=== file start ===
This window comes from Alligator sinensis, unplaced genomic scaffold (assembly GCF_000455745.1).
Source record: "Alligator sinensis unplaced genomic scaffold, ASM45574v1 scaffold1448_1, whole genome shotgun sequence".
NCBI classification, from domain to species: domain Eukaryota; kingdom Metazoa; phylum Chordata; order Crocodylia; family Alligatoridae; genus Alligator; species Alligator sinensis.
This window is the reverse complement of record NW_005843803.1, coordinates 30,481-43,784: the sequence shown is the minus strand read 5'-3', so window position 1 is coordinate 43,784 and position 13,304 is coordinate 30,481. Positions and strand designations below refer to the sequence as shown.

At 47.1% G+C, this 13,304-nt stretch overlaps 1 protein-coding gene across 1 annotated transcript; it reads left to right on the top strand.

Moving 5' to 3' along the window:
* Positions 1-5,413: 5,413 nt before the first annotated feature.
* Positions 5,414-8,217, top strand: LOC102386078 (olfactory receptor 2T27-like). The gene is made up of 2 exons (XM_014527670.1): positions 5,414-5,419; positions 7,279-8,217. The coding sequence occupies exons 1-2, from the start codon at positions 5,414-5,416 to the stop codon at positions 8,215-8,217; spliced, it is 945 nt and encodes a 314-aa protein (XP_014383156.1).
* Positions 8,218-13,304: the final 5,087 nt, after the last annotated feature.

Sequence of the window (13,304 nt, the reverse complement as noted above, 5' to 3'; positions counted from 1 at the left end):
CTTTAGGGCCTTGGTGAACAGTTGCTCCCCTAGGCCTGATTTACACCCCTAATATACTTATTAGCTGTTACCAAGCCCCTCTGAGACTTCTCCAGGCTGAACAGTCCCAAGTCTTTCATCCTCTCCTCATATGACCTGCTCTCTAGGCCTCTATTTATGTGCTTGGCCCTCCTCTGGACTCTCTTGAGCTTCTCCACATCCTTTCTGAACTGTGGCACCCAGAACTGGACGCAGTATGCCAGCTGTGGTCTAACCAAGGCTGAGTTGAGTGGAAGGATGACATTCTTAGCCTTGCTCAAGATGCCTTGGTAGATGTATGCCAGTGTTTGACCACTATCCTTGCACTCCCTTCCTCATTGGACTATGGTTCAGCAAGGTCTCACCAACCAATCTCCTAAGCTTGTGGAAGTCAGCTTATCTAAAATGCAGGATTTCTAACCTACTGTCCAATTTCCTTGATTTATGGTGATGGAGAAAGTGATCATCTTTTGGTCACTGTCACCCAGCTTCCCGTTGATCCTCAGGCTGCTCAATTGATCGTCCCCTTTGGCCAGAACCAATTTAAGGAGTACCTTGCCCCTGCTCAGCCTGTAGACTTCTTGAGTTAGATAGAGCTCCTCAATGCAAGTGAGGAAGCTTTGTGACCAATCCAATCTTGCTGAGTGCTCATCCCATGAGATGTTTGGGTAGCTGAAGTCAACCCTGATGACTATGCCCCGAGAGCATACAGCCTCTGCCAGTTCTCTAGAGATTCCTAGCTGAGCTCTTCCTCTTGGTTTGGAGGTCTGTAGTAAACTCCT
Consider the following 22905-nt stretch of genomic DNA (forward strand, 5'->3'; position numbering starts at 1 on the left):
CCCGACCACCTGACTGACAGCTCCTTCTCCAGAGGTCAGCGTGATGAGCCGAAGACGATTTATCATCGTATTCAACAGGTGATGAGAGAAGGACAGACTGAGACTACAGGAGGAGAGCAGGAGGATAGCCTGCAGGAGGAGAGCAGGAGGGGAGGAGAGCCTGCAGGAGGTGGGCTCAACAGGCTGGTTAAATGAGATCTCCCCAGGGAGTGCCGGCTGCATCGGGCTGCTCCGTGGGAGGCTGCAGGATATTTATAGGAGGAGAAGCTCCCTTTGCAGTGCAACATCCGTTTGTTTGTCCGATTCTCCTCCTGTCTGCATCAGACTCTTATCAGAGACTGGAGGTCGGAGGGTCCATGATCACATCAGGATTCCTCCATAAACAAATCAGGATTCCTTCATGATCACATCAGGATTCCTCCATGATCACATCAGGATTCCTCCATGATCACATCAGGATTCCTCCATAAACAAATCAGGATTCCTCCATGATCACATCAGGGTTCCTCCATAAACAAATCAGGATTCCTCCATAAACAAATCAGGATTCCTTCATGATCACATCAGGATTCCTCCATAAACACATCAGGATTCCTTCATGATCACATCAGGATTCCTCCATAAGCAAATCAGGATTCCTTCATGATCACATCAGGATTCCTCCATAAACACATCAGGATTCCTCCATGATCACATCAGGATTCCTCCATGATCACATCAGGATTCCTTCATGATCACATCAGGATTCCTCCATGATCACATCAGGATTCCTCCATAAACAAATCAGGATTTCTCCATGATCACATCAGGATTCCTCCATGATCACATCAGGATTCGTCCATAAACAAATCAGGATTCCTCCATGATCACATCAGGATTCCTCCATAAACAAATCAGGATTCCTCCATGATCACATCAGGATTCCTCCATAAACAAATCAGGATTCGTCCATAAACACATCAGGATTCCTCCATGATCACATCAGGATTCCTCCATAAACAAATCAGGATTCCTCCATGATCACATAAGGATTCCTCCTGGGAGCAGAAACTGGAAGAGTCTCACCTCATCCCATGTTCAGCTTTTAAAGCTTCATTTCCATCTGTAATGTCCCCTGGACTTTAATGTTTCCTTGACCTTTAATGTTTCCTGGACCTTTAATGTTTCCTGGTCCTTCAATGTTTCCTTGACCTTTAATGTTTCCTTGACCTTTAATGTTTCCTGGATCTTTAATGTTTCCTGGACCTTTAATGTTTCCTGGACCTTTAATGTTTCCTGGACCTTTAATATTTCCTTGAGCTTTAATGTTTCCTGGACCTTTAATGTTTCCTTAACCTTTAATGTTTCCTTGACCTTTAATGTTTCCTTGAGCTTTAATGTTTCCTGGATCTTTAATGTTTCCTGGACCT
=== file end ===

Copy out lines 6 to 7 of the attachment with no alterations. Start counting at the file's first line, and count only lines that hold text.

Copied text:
Moving 5' to 3' along the window:
* Positions 1-5,413: 5,413 nt before the first annotated feature.